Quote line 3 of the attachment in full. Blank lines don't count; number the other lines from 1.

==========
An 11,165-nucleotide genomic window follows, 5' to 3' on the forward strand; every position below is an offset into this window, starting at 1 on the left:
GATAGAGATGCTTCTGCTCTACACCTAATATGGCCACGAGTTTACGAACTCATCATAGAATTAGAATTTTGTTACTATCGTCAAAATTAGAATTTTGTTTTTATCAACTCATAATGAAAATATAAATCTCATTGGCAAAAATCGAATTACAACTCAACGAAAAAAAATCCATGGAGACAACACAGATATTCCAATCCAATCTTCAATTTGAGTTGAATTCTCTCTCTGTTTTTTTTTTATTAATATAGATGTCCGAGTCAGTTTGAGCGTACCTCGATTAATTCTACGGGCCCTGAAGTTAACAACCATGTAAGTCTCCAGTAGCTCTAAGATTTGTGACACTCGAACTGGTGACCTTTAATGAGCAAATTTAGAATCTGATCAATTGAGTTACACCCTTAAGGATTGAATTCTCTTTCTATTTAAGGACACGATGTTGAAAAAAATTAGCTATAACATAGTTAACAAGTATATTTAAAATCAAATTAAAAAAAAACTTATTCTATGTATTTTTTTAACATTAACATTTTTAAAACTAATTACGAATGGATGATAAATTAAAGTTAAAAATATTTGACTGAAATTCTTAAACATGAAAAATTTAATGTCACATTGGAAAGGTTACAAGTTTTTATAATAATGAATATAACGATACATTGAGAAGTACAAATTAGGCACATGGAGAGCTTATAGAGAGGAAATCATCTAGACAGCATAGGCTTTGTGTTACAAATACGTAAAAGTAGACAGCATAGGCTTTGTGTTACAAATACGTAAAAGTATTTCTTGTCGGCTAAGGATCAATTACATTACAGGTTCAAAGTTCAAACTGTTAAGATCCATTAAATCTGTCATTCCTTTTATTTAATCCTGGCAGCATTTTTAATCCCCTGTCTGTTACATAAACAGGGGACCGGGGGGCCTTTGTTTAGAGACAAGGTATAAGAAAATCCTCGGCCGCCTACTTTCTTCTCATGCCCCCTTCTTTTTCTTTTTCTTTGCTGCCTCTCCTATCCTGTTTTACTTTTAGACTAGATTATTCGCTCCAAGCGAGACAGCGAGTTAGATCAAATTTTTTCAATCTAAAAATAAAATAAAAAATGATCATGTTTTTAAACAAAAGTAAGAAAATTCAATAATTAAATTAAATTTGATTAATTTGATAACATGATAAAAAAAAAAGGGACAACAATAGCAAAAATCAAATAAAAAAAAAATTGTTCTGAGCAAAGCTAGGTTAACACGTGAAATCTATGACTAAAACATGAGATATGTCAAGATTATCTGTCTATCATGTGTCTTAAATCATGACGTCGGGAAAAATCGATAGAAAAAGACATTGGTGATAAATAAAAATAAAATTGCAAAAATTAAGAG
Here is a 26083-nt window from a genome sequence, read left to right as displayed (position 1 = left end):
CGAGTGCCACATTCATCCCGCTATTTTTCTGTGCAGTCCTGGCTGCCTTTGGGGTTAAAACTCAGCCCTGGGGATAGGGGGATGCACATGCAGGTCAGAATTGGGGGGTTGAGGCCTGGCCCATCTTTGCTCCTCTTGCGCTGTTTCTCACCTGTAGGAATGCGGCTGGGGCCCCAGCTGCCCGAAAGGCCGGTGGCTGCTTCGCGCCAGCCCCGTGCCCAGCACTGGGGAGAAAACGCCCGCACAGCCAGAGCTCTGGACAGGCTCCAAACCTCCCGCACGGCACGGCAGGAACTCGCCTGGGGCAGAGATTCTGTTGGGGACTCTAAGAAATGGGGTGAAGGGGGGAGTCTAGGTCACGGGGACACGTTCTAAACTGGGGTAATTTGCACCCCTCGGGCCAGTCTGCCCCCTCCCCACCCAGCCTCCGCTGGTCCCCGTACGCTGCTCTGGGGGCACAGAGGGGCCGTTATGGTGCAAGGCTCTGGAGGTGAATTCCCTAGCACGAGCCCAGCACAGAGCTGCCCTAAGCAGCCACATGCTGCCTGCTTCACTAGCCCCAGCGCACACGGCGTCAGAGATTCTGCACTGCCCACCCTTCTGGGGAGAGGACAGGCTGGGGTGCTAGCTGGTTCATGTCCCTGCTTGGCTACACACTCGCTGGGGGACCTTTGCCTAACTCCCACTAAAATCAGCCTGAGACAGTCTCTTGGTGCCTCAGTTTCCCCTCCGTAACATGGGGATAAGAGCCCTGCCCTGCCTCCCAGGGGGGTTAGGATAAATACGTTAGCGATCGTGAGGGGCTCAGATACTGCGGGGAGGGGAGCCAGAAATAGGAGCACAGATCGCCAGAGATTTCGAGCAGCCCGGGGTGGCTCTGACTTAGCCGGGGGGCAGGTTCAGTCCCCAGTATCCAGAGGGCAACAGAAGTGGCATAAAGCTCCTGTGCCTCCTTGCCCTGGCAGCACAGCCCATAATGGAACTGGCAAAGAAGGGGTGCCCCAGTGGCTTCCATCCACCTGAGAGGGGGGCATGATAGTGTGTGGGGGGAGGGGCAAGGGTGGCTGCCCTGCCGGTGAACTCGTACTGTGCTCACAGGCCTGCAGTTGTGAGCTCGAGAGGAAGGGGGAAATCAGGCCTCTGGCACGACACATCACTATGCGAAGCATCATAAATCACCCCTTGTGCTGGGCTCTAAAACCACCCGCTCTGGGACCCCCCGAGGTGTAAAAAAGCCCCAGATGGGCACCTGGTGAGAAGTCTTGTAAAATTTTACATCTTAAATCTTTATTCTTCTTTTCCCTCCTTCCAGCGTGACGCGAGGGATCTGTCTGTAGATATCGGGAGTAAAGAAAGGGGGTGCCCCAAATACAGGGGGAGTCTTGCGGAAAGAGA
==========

Here is a 26083-nt window from a genome sequence, read left to right as displayed (position 1 = left end):